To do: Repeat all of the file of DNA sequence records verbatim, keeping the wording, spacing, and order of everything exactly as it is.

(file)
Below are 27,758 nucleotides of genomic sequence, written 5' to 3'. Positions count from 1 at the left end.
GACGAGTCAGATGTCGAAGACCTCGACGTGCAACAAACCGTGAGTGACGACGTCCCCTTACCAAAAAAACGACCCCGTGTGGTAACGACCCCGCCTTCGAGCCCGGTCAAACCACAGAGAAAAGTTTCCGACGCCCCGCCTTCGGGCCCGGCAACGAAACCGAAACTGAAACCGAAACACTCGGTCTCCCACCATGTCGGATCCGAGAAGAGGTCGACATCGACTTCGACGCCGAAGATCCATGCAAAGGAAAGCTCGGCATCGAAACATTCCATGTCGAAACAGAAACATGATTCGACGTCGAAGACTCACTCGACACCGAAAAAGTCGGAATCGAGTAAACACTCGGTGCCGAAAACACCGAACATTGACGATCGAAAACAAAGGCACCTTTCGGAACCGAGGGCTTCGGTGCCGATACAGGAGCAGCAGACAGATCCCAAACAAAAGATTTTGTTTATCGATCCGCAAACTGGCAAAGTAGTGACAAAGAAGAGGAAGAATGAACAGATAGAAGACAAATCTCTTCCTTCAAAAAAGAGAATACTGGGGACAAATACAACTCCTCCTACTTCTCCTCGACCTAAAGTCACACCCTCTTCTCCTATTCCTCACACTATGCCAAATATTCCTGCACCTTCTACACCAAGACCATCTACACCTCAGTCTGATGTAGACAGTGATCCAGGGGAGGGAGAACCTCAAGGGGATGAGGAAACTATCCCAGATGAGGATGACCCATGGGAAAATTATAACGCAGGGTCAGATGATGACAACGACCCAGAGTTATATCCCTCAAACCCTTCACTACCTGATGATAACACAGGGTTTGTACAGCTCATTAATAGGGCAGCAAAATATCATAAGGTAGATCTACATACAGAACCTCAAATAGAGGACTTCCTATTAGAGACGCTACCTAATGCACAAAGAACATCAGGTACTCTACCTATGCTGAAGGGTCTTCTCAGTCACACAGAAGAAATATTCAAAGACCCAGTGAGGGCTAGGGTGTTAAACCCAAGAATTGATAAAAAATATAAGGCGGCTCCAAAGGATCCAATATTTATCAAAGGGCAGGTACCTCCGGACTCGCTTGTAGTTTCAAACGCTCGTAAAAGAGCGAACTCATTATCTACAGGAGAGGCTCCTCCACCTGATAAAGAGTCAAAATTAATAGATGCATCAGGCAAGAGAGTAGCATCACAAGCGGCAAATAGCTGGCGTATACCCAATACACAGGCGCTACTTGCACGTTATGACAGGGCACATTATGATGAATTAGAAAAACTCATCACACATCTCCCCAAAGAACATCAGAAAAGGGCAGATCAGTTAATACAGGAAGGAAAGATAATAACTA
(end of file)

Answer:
Below are 27,758 nucleotides of genomic sequence, written 5' to 3'. Positions count from 1 at the left end.
GACGAGTCAGATGTCGAAGACCTCGACGTGCAACAAACCGTGAGTGACGACGTCCCCTTACCAAAAAAACGACCCCGTGTGGTAACGACCCCGCCTTCGAGCCCGGTCAAACCACAGAGAAAAGTTTCCGACGCCCCGCCTTCGGGCCCGGCAACGAAACCGAAACTGAAACCGAAACACTCGGTCTCCCACCATGTCGGATCCGAGAAGAGGTCGACATCGACTTCGACGCCGAAGATCCATGCAAAGGAAAGCTCGGCATCGAAACATTCCATGTCGAAACAGAAACATGATTCGACGTCGAAGACTCACTCGACACCGAAAAAGTCGGAATCGAGTAAACACTCGGTGCCGAAAACACCGAACATTGACGATCGAAAACAAAGGCACCTTTCGGAACCGAGGGCTTCGGTGCCGATACAGGAGCAGCAGACAGATCCCAAACAAAAGATTTTGTTTATCGATCCGCAAACTGGCAAAGTAGTGACAAAGAAGAGGAAGAATGAACAGATAGAAGACAAATCTCTTCCTTCAAAAAAGAGAATACTGGGGACAAATACAACTCCTCCTACTTCTCCTCGACCTAAAGTCACACCCTCTTCTCCTATTCCTCACACTATGCCAAATATTCCTGCACCTTCTACACCAAGACCATCTACACCTCAGTCTGATGTAGACAGTGATCCAGGGGAGGGAGAACCTCAAGGGGATGAGGAAACTATCCCAGATGAGGATGACCCATGGGAAAATTATAACGCAGGGTCAGATGATGACAACGACCCAGAGTTATATCCCTCAAACCCTTCACTACCTGATGATAACACAGGGTTTGTACAGCTCATTAATAGGGCAGCAAAATATCATAAGGTAGATCTACATACAGAACCTCAAATAGAGGACTTCCTATTAGAGACGCTACCTAATGCACAAAGAACATCAGGTACTCTACCTATGCTGAAGGGTCTTCTCAGTCACACAGAAGAAATATTCAAAGACCCAGTGAGGGCTAGGGTGTTAAACCCAAGAATTGATAAAAAATATAAGGCGGCTCCAAAGGATCCAATATTTATCAAAGGGCAGGTACCTCCGGACTCGCTTGTAGTTTCAAACGCTCGTAAAAGAGCGAACTCATTATCTACAGGAGAGGCTCCTCCACCTGATAAAGAGTCAAAATTAATAGATGCATCAGGCAAGAGAGTAGCATCACAAGCGGCAAATAGCTGGCGTATACCCAATACACAGGCGCTACTTGCACGTTATGACAGGGCACATTATGATGAATTAGAAAAACTCATCACACATCTCCCCAAAGAACATCAGAAAAGGGCAGATCAGTTAATACAGGAAGGAAAGATAATAACTA